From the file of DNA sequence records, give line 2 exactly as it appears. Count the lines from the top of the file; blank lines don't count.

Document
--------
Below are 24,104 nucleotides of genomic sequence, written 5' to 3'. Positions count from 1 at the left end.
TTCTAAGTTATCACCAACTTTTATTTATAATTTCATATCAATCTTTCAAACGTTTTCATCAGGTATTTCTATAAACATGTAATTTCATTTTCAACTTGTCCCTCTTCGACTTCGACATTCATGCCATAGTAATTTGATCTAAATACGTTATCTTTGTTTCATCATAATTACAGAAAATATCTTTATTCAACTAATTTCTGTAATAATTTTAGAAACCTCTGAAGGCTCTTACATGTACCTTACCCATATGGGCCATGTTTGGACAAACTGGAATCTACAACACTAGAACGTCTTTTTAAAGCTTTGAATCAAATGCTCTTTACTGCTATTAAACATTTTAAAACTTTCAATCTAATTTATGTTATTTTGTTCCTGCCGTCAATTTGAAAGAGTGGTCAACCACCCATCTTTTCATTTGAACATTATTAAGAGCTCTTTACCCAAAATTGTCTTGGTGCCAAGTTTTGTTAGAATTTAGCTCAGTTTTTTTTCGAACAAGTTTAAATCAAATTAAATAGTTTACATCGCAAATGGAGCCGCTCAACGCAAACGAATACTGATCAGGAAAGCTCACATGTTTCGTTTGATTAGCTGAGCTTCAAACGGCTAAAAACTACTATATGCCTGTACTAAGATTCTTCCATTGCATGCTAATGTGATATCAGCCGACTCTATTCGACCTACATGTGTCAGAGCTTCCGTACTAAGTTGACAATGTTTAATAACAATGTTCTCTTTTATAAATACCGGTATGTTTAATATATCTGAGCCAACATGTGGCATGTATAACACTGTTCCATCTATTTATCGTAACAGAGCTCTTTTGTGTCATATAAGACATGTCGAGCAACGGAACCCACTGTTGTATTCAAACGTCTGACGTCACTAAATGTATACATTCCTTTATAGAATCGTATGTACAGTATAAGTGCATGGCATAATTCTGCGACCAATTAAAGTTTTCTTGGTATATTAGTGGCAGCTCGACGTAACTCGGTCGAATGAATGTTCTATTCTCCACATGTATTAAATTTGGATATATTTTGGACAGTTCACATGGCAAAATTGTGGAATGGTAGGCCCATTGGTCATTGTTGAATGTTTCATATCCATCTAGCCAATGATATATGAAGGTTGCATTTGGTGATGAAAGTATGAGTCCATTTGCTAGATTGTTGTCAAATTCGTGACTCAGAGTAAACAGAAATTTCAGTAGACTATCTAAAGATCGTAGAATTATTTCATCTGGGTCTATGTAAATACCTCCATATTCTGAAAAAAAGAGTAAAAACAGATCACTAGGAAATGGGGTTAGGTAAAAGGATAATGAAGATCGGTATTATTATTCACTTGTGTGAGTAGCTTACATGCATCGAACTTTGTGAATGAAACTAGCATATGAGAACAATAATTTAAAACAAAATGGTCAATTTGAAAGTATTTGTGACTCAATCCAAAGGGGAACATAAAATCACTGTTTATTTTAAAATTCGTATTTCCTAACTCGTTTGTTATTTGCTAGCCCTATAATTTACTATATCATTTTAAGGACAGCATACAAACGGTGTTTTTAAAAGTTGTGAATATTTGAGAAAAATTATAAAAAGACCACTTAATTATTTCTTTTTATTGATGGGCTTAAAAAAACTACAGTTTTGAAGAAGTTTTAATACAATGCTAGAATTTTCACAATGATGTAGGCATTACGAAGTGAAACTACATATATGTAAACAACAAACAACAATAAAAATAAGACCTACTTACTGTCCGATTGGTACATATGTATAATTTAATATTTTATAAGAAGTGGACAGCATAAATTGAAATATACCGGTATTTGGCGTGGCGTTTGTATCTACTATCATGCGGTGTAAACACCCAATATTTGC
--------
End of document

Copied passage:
TTCTAAGTTATCACCAACTTTTATTTATAATTTCATATCAATCTTTCAAACGTTTTCATCAGGTATTTCTATAAACATGTAATTTCATTTTCAACTTGTCCCTCTTCGACTTCGACATTCATGCCATAGTAATTTGATCTAAATACGTTATCTTTGTTTCATCATAATTACAGAAAATATCTTTATTCAACTAATTTCTGTAATAATTTTAGAAACCTCTGAAGGCTCTTACATGTACCTTACCCATATGGGCCATGTTTGGACAAACTGGAATCTACAACACTAGAACGTCTTTTTAAAGCTTTGAATCAAATGCTCTTTACTGCTATTAAACATTTTAAAACTTTCAATCTAATTTATGTTATTTTGTTCCTGCCGTCAATTTGAAAGAGTGGTCAACCACCCATCTTTTCATTTGAACATTATTAAGAGCTCTTTACCCAAAATTGTCTTGGTGCCAAGTTTTGTTAGAATTTAGCTCAGTTTTTTTTCGAACAAGTTTAAATCAAATTAAATAGTTTACATCGCAAATGGAGCCGCTCAACGCAAACGAATACTGATCAGGAAAGCTCACATGTTTCGTTTGATTAGCTGAGCTTCAAACGGCTAAAAACTACTATATGCCTGTACTAAGATTCTTCCATTGCATGCTAATGTGATATCAGCCGACTCTATTCGACCTACATGTGTCAGAGCTTCCGTACTAAGTTGACAATGTTTAATAACAATGTTCTCTTTTATAAATACCGGTATGTTTAATATATCTGAGCCAACATGTGGCATGTATAACACTGTTCCATCTATTTATCGTAACAGAGCTCTTTTGTGTCATATAAGACATGTCGAGCAACGGAACCCACTGTTGTATTCAAACGTCTGACGTCACTAAATGTATACATTCCTTTATAGAATCGTATGTACAGTATAAGTGCATGGCATAATTCTGCGACCAATTAAAGTTTTCTTGGTATATTAGTGGCAGCTCGACGTAACTCGGTCGAATGAATGTTCTATTCTCCACATGTATTAAATTTGGATATATTTTGGACAGTTCACATGGCAAAATTGTGGAATGGTAGGCCCATTGGTCATTGTTGAATGTTTCATATCCATCTAGCCAATGATATATGAAGGTTGCATTTGGTGATGAAAGTATGAGTCCATTTGCTAGATTGTTGTCAAATTCGTGACTCAGAGTAAACAGAAATTTCAGTAGACTATCTAAAGATCGTAGAATTATTTCATCTGGGTCTATGTAAATACCTCCATATTCTGAAAAAAAGAGTAAAAACAGATCACTAGGAAATGGGGTTAGGTAAAAGGATAATGAAGATCGGTATTATTATTCACTTGTGTGAGTAGCTTACATGCATCGAACTTTGTGAATGAAACTAGCATATGAGAACAATAATTTAAAACAAAATGGTCAATTTGAAAGTATTTGTGACTCAATCCAAAGGGGAACATAAAATCACTGTTTATTTTAAAATTCGTATTTCCTAACTCGTTTGTTATTTGCTAGCCCTATAATTTACTATATCATTTTAAGGACAGCATACAAACGGTGTTTTTAAAAGTTGTGAATATTTGAGAAAAATTATAAAAAGACCACTTAATTATTTCTTTTTATTGATGGGCTTAAAAAAACTACAGTTTTGAAGAAGTTTTAATACAATGCTAGAATTTTCACAATGATGTAGGCATTACGAAGTGAAACTACATATATGTAAACAACAAACAACAATAAAAATAAGACCTACTTACTGTCCGATTGGTACATATGTATAATTTAATATTTTATAAGAAGTGGACAGCATAAATTGAAATATACCGGTATTTGGCGTGGCGTTTGTATCTACTATCATGCGGTGTAAACACCCAATATTTGC